Herbal teas, on the other hand, are defined as “tisane.” Tisane is any beverage made from “the infusion or decoction of herbs, spices or other plant material in hot water, and usually does not contain caffeine.” So herbal tea isn’t technically tea—that’s one myth debunked. It’s an important distinction, since most of the research out there has been done on green, black or oolong teas—not tisanes.
The existing research on green, black and oolong teas is quite encouraging.
“It is increasingly appreciated that tea contains polyphenols and other components that may reduce the risk of developing chronic diseases such as cancer, cardiovascular diseases, arthritis and diabetes,” write the authors of a 2013 review entitled Tea and Health: Studies in Humans.
However, research has also been done on herbal teas.
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A 2011 study conducted by the USDA Human Nutrition Research Center on Aging at Tufts University sought to find the health benefits—or lack thereof—of three popular herbal tea varieties.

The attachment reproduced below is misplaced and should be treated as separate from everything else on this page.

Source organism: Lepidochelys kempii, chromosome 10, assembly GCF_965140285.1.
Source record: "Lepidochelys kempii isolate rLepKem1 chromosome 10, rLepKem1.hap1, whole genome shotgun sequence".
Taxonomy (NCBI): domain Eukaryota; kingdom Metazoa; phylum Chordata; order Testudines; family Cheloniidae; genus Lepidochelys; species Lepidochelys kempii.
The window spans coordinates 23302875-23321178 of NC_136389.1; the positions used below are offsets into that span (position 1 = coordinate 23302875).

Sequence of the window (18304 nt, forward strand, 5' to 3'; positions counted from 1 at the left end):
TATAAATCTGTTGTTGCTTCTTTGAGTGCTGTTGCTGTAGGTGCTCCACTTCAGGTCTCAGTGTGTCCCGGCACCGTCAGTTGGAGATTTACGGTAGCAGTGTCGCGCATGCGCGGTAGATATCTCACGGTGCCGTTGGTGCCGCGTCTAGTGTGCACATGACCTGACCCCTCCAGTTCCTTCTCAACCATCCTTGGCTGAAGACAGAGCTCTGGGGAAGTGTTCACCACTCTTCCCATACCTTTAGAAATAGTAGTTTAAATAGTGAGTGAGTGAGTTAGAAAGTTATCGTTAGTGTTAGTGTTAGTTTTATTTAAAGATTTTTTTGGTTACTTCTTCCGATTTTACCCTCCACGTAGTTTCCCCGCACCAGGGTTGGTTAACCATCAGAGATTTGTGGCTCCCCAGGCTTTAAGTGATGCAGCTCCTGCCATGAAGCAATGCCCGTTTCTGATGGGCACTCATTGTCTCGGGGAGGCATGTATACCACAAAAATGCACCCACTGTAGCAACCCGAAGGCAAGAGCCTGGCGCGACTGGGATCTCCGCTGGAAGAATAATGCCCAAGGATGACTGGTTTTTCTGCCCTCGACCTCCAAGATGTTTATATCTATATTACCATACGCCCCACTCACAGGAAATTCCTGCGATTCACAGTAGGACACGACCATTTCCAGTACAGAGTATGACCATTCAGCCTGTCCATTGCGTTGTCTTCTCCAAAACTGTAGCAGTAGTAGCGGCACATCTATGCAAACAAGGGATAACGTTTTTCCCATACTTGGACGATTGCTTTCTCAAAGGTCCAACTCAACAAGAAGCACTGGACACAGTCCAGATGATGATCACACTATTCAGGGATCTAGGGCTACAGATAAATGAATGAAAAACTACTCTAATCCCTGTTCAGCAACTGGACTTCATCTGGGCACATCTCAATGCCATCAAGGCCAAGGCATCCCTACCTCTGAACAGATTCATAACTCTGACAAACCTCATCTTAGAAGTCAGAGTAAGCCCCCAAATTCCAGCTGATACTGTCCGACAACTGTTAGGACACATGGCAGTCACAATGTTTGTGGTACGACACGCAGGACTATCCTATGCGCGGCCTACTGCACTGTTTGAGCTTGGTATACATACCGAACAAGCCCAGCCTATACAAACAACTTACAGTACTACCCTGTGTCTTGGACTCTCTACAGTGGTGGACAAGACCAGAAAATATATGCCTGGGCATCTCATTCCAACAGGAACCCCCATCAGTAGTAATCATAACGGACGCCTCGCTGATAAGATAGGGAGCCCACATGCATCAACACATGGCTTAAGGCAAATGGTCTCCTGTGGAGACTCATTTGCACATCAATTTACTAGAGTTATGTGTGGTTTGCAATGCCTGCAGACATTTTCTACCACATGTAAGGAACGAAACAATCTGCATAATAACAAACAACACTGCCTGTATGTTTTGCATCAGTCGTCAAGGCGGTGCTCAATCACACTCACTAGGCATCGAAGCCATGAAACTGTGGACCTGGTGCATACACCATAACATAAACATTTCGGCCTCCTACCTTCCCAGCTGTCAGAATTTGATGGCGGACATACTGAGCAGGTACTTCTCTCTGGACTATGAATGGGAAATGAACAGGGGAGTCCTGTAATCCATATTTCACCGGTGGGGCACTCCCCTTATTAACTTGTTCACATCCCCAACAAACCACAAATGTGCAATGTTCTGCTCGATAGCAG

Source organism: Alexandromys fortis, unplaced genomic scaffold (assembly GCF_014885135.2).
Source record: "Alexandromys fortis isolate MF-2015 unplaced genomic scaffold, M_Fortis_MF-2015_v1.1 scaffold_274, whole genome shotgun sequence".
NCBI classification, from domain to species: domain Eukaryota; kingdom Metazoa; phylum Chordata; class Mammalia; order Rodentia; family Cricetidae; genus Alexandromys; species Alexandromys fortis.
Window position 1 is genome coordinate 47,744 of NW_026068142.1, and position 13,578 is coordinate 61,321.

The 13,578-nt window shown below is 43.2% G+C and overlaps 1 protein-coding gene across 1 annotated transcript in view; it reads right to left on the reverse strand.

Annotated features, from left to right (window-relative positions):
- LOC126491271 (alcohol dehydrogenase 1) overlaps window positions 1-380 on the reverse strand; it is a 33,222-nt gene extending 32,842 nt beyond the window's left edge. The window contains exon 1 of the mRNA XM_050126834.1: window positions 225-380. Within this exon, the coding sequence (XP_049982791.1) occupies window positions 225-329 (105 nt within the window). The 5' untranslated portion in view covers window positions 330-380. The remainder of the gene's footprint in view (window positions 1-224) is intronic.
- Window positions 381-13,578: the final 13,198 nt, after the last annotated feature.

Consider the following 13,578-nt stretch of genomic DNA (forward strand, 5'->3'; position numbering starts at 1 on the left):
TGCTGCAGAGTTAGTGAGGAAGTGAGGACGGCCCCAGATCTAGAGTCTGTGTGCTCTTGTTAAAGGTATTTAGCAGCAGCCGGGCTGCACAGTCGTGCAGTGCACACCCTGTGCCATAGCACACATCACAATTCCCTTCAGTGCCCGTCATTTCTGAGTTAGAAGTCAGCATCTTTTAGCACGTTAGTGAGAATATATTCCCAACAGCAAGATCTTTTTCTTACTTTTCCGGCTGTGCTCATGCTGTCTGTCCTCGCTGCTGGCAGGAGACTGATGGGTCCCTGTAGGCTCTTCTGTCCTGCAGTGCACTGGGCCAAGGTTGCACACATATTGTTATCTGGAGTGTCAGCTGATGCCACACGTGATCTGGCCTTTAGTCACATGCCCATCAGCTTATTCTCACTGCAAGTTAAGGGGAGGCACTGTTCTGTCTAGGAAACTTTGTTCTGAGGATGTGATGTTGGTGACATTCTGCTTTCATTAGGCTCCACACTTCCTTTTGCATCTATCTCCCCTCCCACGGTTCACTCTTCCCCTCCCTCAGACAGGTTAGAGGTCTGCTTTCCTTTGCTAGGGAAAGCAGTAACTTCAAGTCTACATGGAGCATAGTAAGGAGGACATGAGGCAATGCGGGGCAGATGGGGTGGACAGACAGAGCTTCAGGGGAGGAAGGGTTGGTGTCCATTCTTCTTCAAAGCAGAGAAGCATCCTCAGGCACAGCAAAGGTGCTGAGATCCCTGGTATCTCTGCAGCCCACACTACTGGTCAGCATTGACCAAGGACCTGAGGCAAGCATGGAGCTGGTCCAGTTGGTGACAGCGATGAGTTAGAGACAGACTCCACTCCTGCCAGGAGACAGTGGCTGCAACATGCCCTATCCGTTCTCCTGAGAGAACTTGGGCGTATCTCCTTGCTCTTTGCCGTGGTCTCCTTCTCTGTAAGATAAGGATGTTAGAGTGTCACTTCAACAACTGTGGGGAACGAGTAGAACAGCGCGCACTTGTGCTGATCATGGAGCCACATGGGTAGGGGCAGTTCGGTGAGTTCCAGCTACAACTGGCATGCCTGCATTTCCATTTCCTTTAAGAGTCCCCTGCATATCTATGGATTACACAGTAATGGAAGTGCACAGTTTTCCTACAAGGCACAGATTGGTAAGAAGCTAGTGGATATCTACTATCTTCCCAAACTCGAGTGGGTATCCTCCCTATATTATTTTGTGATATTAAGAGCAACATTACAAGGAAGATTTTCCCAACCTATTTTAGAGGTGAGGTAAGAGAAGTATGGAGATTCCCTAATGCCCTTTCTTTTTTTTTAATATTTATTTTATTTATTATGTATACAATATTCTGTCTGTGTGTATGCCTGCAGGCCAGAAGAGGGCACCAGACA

Chamomile tea has traditionally been associated with helping the drinker fall soundly asleep, yet there’s little research in this area. However, researchers found that chamomile tea has moderate antioxidant and antimicrobial activity. Antimicrobials help the body fight off infections. Chamomile tea also has anti-platelet-clumping capabilities, meaning it could reduce the risk of cardiovascular disease.
The second tea analyzed was peppermint tea. Researchers found that it also had significant antioxidant and antimicrobial activity. It also has anti-tumor actions, moderate anti-allergenic potential and, in animal studies, positive effects on digestion.
The third tea tested was hibiscus tea. The researchers conducted a trial in which half the participants drank actual hibiscus tea for six weeks while the other half drank a fake version that simply tasted like hibiscus tea. After six weeks, the hibiscus tea group saw their systolic blood pressure drop by an average of 7.2 points—compared to a drop of just 1.3 points in the control group.